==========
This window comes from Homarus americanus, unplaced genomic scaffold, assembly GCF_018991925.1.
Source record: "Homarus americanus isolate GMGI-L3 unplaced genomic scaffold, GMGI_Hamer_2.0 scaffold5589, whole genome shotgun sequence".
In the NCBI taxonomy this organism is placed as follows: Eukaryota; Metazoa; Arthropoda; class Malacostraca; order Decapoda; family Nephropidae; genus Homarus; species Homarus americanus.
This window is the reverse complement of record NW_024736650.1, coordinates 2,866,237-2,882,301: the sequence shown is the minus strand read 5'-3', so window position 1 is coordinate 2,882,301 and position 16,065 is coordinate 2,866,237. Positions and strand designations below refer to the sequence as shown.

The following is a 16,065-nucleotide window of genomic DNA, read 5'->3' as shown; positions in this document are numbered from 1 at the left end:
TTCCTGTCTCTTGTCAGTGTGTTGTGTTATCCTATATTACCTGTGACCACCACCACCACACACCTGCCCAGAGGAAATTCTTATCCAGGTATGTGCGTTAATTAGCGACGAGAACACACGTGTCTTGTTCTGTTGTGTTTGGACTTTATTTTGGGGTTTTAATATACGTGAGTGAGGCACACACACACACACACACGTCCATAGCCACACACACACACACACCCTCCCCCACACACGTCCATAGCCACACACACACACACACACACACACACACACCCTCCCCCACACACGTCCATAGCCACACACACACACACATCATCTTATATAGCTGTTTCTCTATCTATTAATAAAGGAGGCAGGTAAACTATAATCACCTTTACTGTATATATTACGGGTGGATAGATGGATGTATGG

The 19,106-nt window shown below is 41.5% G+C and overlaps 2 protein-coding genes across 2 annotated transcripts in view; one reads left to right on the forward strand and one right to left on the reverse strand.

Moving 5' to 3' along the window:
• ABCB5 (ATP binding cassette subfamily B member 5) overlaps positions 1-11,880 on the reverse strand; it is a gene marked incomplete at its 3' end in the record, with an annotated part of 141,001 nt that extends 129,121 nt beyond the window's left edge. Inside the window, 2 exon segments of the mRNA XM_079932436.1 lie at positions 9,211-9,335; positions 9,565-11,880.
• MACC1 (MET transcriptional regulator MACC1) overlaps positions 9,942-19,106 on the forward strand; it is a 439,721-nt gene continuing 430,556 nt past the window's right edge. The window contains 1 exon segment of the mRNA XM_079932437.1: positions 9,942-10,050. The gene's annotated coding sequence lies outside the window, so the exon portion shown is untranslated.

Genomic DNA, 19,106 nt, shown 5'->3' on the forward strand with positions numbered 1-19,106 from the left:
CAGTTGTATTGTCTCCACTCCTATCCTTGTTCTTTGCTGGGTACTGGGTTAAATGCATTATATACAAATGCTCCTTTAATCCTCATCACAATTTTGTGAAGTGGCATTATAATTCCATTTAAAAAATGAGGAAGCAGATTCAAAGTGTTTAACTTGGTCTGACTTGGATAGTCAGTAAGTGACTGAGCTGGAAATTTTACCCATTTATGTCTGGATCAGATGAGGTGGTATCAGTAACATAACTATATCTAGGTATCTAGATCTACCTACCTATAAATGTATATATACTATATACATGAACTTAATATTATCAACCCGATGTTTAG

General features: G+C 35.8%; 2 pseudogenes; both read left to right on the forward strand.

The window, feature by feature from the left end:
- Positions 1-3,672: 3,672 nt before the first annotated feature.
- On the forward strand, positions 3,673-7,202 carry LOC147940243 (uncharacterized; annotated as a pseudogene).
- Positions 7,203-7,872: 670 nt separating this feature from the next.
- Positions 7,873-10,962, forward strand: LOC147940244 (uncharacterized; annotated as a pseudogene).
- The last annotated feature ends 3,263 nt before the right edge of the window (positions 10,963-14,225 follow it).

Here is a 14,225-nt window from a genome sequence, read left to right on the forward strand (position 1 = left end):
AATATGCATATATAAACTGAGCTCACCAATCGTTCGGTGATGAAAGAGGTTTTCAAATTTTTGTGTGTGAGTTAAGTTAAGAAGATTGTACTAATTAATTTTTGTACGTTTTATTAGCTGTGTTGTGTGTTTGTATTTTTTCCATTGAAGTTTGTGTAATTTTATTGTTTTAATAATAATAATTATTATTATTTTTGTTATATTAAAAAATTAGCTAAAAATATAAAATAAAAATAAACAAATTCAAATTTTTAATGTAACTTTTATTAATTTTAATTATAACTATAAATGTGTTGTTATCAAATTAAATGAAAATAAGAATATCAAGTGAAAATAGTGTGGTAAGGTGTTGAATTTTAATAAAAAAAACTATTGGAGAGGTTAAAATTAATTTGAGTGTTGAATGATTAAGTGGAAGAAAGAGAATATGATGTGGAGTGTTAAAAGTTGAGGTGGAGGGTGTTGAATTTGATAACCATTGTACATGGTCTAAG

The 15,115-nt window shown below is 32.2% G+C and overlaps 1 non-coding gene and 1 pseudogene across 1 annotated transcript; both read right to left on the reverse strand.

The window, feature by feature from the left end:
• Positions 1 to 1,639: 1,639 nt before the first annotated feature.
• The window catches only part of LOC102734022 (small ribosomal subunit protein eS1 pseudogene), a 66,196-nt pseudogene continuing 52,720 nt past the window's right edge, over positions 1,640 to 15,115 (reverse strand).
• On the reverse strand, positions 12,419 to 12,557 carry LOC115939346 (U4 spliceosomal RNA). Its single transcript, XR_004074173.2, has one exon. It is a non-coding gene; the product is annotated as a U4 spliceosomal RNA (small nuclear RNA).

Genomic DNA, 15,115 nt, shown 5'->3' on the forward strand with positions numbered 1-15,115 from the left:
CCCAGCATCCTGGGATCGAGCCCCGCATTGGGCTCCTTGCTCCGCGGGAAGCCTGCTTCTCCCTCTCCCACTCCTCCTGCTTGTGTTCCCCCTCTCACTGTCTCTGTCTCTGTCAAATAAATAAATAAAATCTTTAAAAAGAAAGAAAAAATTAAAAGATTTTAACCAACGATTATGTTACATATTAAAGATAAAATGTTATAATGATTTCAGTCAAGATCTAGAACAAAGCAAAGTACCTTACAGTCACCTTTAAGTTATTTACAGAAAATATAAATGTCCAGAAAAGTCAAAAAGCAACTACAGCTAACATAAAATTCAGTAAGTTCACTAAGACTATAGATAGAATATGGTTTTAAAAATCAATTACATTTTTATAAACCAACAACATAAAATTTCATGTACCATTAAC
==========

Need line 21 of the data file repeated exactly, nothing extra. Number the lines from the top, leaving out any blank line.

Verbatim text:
AATATGCATATATAAACTGAGCTCACCAATCGTTCGGTGATGAAAGAGGTTTTCAAATTTTTGTGTGTGAGTTAAGTTAAGAAGATTGTACTAATTAATTTTTGTACGTTTTATTAGCTGTGTTGTGTGTTTGTATTTTTTCCATTGAAGTTTGTGTAATTTTATTGTTTTAATAATAATAATTATTATTATTTTTGTTATATTAAAAAATTAGCTAAAAATATAAAATAAAAATAAACAAATTCAAATTTTTAATGTAACTTTTATTAATTTTAATTATAACTATAAATGTGTTGTTATCAAATTAAATGAAAATAAGAATATCAAGTGAAAATAGTGTGGTAAGGTGTTGAATTTTAATAAAAAAAACTATTGGAGAGGTTAAAATTAATTTGAGTGTTGAATGATTAAGTGGAAGAAAGAGAATATGATGTGGAGTGTTAAAAGTTGAGGTGGAGGGTGTTGAATTTGATAACCATTGTACATGGTCTAAG